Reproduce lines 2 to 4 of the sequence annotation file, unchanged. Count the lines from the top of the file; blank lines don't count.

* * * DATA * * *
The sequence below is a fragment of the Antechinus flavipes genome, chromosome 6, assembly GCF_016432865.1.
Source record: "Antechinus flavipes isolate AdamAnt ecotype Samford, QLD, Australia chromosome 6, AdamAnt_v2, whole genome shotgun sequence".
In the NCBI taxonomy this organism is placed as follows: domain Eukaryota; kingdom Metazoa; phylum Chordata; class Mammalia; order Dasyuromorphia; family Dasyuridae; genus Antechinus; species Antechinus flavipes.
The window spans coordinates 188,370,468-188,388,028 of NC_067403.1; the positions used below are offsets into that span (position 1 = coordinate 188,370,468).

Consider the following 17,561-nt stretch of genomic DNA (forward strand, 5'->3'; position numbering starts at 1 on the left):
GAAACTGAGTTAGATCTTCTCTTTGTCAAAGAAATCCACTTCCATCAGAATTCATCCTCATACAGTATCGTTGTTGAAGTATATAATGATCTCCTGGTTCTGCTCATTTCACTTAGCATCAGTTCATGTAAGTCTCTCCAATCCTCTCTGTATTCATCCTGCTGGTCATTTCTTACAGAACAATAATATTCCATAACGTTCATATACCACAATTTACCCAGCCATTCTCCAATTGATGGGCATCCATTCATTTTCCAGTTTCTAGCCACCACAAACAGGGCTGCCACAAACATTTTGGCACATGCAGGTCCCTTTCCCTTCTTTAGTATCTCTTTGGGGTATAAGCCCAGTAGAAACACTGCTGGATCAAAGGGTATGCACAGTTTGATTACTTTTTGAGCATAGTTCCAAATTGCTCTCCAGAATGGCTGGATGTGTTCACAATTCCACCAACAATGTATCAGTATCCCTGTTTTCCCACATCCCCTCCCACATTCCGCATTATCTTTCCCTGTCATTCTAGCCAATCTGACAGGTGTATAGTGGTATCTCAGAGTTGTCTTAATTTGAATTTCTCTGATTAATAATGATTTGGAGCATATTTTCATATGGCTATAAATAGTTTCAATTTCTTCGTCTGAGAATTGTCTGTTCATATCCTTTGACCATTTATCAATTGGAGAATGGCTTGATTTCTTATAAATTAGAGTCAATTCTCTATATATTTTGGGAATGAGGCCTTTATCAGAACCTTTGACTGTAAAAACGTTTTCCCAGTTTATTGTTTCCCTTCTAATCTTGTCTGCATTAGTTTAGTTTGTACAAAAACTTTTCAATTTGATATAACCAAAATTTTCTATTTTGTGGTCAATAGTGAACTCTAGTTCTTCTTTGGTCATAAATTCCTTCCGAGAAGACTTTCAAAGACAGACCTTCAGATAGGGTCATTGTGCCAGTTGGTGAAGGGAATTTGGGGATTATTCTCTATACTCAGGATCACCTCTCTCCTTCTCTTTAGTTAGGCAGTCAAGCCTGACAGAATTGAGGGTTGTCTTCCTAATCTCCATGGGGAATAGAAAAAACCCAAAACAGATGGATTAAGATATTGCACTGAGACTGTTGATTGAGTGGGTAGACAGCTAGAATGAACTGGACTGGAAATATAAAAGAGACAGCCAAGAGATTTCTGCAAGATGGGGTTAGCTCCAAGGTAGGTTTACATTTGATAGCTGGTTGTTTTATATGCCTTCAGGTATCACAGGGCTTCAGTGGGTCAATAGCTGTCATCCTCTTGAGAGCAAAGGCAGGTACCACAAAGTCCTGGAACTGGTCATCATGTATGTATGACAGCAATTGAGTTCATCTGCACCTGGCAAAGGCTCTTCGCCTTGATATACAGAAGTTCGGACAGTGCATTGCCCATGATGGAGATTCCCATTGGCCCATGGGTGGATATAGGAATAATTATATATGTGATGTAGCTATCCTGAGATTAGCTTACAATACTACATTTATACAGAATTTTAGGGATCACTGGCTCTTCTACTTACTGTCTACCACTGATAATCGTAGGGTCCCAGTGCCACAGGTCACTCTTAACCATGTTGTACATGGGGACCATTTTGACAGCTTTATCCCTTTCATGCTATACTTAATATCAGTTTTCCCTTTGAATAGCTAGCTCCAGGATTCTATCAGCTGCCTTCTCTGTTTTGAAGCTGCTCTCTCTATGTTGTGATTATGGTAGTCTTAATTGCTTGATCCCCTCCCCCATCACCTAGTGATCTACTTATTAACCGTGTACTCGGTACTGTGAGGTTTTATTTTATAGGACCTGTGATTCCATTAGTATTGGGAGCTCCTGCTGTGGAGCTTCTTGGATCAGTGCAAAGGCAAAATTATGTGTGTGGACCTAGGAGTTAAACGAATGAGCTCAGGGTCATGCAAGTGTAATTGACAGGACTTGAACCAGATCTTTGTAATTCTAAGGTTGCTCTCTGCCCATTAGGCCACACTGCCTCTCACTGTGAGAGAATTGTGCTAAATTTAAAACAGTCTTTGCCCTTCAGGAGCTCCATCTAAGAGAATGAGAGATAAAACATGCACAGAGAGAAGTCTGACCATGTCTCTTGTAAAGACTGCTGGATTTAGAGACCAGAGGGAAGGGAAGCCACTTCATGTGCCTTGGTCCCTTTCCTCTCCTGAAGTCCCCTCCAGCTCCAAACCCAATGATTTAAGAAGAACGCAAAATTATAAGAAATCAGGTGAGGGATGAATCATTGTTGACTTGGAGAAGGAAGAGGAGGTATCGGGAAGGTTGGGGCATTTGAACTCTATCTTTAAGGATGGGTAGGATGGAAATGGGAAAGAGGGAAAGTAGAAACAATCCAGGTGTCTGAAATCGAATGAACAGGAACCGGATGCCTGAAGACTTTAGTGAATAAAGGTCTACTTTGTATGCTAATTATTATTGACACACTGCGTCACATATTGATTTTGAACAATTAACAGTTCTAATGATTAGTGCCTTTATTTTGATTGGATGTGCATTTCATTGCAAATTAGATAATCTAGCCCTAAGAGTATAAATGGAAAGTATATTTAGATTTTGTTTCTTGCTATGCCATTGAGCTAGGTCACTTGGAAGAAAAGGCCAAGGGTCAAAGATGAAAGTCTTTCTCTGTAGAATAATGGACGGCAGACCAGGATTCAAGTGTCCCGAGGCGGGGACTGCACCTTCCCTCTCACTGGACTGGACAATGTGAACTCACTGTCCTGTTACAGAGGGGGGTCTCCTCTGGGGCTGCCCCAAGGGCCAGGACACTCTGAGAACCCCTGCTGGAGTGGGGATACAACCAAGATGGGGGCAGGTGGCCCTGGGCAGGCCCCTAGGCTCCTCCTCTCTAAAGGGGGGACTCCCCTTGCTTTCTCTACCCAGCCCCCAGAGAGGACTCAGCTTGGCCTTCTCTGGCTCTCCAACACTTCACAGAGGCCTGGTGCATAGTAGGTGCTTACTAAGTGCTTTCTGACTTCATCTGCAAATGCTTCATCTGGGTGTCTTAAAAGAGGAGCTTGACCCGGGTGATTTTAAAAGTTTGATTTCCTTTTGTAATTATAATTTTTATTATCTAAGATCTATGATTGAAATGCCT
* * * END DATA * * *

Source record: "Antechinus flavipes isolate AdamAnt ecotype Samford, QLD, Australia chromosome 6, AdamAnt_v2, whole genome shotgun sequence".
In the NCBI taxonomy this organism is placed as follows: domain Eukaryota; kingdom Metazoa; phylum Chordata; class Mammalia; order Dasyuromorphia; family Dasyuridae; genus Antechinus; species Antechinus flavipes.
The window spans coordinates 188,370,468-188,388,028 of NC_067403.1; the positions used below are offsets into that span (position 1 = coordinate 188,370,468).